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Page 3 of 3GB: When the game launched back in 2006, Armor Class seemed to be pretty important and anything in the high 20s or low 30s was significant. Now, however, an Armor Class of 70+ seems to be the goal in order to have significant protection when facing high level mobs and players are being forced to use exotic character builds and carry around Wands of Shield and other items just to get there. Are you content with the way Armor Class is handled in the DDO endgame? Have you ever considered retuning it?
Ian: At the present time we don't think the endgame demands high AC (e.g. 70+). Some of us are running high level characters with 50 AC and are not finding it to be an issue and certainly partial damage mitigation can make the job of your party's healers significantly easier. One of the most important changes to epic difficulty that has already been made is that minions have -1d20 to hit on every roll. This was intended to widen the range of viable AC, and we think it worked very well. That said, we're always analyzing the mechanics of the game with an eye to improving balance and need to remain open to further changes when necessary.
GB: Players still fondly talk about the marketplace blowing up to this day, so that particular event obviously had a big impact on people. I know you're planning a new live event for the launch of Update 7, but do you have any plans to host more regular events?
Ian: We are also fond of the marketplace event which is why we revisited it in our latest raid for Update 7. So many of our new players didn't get a chance to see it (back in 2008) and we're really glad we now have a vehicle to share some of that history with them. We'd certainly like to do more regular events, but the more memorable ones take a fair bit of effort and we have to be careful to balance out our efforts between that and new content. Update 7 finds us experimenting with a new live event model that involves combat, teamwork and a raid-like battle that supports 24 players. We think this has a lot of potential, but we'll see how players react and take it from there.
GB: As someone who has played the game off-and-on since beta, one concern I've had is that nearly every unique dungeon drop implemented over the past couple of years is flagged as "Bind to Character". Aside from ingredients, the best tradeable item you can bid on at the auction is maybe a Royal Guard Mask or a Ring of Spell Storing - the same items we were buying and selling years ago. Do you have any plans to add more tradeable (and desirable) named loot to the game?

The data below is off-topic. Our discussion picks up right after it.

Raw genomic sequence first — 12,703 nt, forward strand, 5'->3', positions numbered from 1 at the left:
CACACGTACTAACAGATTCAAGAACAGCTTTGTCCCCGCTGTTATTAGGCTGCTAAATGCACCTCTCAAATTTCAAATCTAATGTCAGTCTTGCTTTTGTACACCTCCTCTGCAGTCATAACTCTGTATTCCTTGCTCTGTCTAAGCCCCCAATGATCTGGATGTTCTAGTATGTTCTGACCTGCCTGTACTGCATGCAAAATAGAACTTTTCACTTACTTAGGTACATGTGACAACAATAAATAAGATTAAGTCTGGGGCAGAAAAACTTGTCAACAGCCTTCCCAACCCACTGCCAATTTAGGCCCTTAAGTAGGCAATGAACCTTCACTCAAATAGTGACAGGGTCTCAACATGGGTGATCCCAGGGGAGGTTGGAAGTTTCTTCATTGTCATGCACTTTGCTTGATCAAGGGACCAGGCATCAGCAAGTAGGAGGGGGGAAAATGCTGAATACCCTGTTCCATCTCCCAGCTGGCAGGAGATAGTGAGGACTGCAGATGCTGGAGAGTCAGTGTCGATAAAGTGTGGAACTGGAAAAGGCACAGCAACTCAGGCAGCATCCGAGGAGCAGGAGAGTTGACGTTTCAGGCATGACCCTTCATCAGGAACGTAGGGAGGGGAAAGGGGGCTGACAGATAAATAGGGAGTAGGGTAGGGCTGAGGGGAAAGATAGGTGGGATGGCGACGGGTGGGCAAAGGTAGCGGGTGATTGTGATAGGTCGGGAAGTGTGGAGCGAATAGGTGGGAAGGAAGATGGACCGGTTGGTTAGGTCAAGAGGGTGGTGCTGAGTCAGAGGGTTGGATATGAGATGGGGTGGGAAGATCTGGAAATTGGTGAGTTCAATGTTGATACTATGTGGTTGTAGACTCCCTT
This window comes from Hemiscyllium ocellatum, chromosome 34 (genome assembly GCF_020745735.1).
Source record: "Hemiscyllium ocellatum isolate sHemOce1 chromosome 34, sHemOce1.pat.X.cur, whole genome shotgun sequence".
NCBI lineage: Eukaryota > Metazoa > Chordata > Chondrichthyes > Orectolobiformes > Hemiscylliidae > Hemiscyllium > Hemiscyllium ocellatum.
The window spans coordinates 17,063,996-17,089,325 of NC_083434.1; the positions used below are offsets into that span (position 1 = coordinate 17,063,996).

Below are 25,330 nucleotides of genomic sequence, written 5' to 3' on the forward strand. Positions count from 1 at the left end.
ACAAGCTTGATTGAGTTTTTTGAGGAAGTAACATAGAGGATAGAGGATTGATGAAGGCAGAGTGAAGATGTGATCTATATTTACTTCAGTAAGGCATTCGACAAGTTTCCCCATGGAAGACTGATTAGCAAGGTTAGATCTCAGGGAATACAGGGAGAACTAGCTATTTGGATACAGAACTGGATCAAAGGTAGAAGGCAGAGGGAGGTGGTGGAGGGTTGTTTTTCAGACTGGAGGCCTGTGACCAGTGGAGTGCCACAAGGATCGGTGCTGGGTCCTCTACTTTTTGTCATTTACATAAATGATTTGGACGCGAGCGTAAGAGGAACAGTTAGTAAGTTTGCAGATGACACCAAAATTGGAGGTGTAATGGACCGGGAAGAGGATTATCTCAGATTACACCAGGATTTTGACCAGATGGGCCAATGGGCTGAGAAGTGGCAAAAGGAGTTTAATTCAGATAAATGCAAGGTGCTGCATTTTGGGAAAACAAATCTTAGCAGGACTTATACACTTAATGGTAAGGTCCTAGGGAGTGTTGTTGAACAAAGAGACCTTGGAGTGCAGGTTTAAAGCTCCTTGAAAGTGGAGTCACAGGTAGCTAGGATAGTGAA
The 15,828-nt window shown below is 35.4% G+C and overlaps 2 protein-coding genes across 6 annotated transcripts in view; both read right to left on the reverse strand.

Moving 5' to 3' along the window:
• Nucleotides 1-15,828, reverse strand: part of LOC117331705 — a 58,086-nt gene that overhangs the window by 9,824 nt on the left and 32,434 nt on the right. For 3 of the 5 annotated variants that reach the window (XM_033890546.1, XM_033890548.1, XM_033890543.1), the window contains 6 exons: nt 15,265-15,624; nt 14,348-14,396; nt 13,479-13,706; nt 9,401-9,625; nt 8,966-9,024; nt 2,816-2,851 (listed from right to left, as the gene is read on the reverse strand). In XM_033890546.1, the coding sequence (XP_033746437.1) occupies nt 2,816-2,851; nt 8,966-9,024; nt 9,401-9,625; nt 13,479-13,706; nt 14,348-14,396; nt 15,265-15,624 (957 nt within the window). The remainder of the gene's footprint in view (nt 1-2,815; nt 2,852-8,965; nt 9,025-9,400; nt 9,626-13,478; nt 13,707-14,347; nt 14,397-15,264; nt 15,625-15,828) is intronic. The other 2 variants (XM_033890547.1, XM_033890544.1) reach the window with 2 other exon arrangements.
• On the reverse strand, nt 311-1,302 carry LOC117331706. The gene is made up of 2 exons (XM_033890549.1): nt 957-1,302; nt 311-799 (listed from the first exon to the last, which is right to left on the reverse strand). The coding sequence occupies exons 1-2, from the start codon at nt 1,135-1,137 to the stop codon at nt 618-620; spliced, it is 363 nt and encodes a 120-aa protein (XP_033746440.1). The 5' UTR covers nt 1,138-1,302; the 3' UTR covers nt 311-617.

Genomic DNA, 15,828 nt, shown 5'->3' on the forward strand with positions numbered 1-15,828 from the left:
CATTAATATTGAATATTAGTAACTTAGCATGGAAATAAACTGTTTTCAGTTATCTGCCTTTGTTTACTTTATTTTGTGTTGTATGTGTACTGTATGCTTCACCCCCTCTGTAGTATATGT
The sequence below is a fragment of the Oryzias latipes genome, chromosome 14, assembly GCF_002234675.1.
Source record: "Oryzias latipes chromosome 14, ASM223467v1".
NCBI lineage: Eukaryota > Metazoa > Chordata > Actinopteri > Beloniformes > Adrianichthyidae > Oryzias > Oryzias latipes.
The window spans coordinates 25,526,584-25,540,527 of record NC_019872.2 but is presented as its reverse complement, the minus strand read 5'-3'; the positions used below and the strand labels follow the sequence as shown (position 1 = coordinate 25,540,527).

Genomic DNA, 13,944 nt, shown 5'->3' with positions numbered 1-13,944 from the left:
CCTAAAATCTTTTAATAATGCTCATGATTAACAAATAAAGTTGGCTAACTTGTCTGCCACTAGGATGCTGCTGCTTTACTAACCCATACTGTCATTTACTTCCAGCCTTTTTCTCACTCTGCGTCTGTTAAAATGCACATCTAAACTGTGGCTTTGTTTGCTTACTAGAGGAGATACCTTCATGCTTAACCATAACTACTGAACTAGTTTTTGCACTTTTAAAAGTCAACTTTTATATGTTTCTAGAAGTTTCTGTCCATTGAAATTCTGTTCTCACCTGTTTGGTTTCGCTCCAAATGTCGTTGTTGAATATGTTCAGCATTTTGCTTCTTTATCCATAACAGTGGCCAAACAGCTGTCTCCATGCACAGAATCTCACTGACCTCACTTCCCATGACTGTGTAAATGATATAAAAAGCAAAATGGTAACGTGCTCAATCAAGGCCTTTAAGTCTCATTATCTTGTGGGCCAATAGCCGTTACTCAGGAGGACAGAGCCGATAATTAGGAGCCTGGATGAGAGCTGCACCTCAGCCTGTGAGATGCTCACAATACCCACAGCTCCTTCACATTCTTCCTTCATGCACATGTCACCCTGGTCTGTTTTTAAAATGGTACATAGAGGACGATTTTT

Ian: We recognize that well equipped players that don't grind for rare drops likely got their gear from an 'alt' or bought it from the auction house. The current casual-game compels players to gear up level appropriate items via the auctions and the changes to the Auction House UI in Update 7 should actually help the user experience a great deal, as well as stimulate the variety of items up for auction. As a design team, we probably have more than a few reasons to have some amount high-end or rare items bound; as the game has evolved the most motivating reasons have likely evolved as well. We will continue to evaluate the rewards as we continue to modify systems and content that was previously '˜level cap content' and this should have a positive effect on lowering the grind aspect of acquiring 'named' gear.
GB: Now that The Lord of the Rings Online has gone free-to-play too, do you intend on doing any cross-promotions between the two titles? For example, would you ever consider bundling or linking items on the DDO store to similar items on the LOTRO store (additional bank storage for both games at one low price)?
Ian: Our new business models have transformed both DDO and LOTRO. Now that the barrier to entry has been removed players are definitely checking out both of our games. The items in the store catalog as well as the Turbine Point wallets for each game are stored separately so bundling items from both games is not something we offer right now.
GB: With both free-to-play implementations behind you, where do we stand on the possibility that either game might be brought over to consoles?
Ian: I think many of us think that DDO would play very well on a console, especially with its instancing and active combat system. It's by no means a direct port though and in any case a lot of the technology, UI and gameplay would likely be at least a little different. As game designers it's certainly attractive to imagine the possibilities. :-)
Thanks for your time, Ian! Don't forget to stop by our Dungeons & Dragons Online subsite to check out other articles, fully searchable equipment, spell, and effects databases, and more.
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